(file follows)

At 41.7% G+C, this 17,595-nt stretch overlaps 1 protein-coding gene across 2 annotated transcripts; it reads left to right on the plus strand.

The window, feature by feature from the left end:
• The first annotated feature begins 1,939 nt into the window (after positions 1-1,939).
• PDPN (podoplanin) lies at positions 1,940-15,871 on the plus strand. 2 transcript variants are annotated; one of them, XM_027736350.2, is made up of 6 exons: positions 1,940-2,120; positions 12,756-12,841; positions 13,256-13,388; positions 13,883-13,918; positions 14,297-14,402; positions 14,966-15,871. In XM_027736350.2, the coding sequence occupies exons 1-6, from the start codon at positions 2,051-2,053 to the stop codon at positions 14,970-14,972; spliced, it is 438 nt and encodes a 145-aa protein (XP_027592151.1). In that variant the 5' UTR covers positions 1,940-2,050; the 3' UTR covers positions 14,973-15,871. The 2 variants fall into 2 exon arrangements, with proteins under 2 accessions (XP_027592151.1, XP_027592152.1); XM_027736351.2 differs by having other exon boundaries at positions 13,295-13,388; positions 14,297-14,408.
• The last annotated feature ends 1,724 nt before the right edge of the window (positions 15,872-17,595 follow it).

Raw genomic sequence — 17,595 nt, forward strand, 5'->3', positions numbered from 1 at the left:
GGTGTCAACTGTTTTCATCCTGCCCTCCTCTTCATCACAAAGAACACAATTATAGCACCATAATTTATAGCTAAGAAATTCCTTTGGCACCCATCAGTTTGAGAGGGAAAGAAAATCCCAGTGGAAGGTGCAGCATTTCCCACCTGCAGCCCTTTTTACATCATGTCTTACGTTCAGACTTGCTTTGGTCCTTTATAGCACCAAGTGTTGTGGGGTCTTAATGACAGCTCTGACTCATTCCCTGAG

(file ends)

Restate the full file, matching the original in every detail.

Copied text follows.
At 41.7% G+C, this 17,595-nt stretch overlaps 1 protein-coding gene across 2 annotated transcripts; it reads left to right on the plus strand.

The window, feature by feature from the left end:
• The first annotated feature begins 1,939 nt into the window (after positions 1-1,939).
• PDPN (podoplanin) lies at positions 1,940-15,871 on the plus strand. 2 transcript variants are annotated; one of them, XM_027736350.2, is made up of 6 exons: positions 1,940-2,120; positions 12,756-12,841; positions 13,256-13,388; positions 13,883-13,918; positions 14,297-14,402; positions 14,966-15,871. In XM_027736350.2, the coding sequence occupies exons 1-6, from the start codon at positions 2,051-2,053 to the stop codon at positions 14,970-14,972; spliced, it is 438 nt and encodes a 145-aa protein (XP_027592151.1). In that variant the 5' UTR covers positions 1,940-2,050; the 3' UTR covers positions 14,973-15,871. The 2 variants fall into 2 exon arrangements, with proteins under 2 accessions (XP_027592151.1, XP_027592152.1); XM_027736351.2 differs by having other exon boundaries at positions 13,295-13,388; positions 14,297-14,408.
• The last annotated feature ends 1,724 nt before the right edge of the window (positions 15,872-17,595 follow it).

Raw genomic sequence — 17,595 nt, forward strand, 5'->3', positions numbered from 1 at the left:
GGTGTCAACTGTTTTCATCCTGCCCTCCTCTTCATCACAAAGAACACAATTATAGCACCATAATTTATAGCTAAGAAATTCCTTTGGCACCCATCAGTTTGAGAGGGAAAGAAAATCCCAGTGGAAGGTGCAGCATTTCCCACCTGCAGCCCTTTTTACATCATGTCTTACGTTCAGACTTGCTTTGGTCCTTTATAGCACCAAGTGTTGTGGGGTCTTAATGACAGCTCTGACTCATTCCCTGAG